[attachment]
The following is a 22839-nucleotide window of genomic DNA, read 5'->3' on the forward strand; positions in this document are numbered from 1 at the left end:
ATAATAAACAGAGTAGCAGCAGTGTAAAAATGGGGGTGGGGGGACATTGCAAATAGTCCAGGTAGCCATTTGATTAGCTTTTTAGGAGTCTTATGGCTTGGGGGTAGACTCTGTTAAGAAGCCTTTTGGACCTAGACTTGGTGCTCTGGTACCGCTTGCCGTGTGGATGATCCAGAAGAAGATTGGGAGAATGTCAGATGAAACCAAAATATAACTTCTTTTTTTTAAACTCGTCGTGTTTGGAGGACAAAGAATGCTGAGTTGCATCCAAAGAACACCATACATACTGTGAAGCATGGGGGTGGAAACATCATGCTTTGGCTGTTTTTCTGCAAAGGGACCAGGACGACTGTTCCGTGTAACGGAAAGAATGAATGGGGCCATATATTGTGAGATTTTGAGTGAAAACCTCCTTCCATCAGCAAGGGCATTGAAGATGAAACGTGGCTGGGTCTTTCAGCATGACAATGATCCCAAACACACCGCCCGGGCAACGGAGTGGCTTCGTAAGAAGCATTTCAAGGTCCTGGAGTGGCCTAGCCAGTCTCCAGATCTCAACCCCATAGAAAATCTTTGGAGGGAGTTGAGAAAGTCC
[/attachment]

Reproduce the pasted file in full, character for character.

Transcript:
The following is a 22839-nucleotide window of genomic DNA, read 5'->3' on the forward strand; positions in this document are numbered from 1 at the left end:
ATAATAAACAGAGTAGCAGCAGTGTAAAAATGGGGGTGGGGGGACATTGCAAATAGTCCAGGTAGCCATTTGATTAGCTTTTTAGGAGTCTTATGGCTTGGGGGTAGACTCTGTTAAGAAGCCTTTTGGACCTAGACTTGGTGCTCTGGTACCGCTTGCCGTGTGGATGATCCAGAAGAAGATTGGGAGAATGTCAGATGAAACCAAAATATAACTTCTTTTTTTTAAACTCGTCGTGTTTGGAGGACAAAGAATGCTGAGTTGCATCCAAAGAACACCATACATACTGTGAAGCATGGGGGTGGAAACATCATGCTTTGGCTGTTTTTCTGCAAAGGGACCAGGACGACTGTTCCGTGTAACGGAAAGAATGAATGGGGCCATATATTGTGAGATTTTGAGTGAAAACCTCCTTCCATCAGCAAGGGCATTGAAGATGAAACGTGGCTGGGTCTTTCAGCATGACAATGATCCCAAACACACCGCCCGGGCAACGGAGTGGCTTCGTAAGAAGCATTTCAAGGTCCTGGAGTGGCCTAGCCAGTCTCCAGATCTCAACCCCATAGAAAATCTTTGGAGGGAGTTGAGAAAGTCC